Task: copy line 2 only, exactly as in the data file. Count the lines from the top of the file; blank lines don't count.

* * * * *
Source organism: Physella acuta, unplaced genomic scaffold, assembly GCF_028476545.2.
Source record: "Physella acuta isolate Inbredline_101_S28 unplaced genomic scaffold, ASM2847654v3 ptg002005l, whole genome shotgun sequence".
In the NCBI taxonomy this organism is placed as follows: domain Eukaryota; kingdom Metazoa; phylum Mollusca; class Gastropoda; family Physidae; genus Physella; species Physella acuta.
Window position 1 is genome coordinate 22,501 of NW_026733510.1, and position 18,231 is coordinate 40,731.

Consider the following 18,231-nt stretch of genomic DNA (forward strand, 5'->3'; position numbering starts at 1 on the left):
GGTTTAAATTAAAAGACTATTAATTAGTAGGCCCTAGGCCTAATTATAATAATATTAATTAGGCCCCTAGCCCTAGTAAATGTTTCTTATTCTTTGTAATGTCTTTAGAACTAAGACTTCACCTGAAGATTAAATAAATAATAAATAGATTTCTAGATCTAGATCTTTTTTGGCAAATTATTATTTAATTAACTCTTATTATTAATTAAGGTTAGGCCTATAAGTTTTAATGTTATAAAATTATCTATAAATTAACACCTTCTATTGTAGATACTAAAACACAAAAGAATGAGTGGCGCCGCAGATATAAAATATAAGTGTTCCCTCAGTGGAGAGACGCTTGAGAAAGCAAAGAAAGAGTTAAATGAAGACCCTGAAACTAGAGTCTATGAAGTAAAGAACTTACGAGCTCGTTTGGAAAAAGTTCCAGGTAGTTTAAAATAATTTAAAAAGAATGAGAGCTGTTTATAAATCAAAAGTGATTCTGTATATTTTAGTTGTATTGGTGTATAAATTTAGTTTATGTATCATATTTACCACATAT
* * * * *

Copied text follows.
Source record: "Physella acuta isolate Inbredline_101_S28 unplaced genomic scaffold, ASM2847654v3 ptg002005l, whole genome shotgun sequence".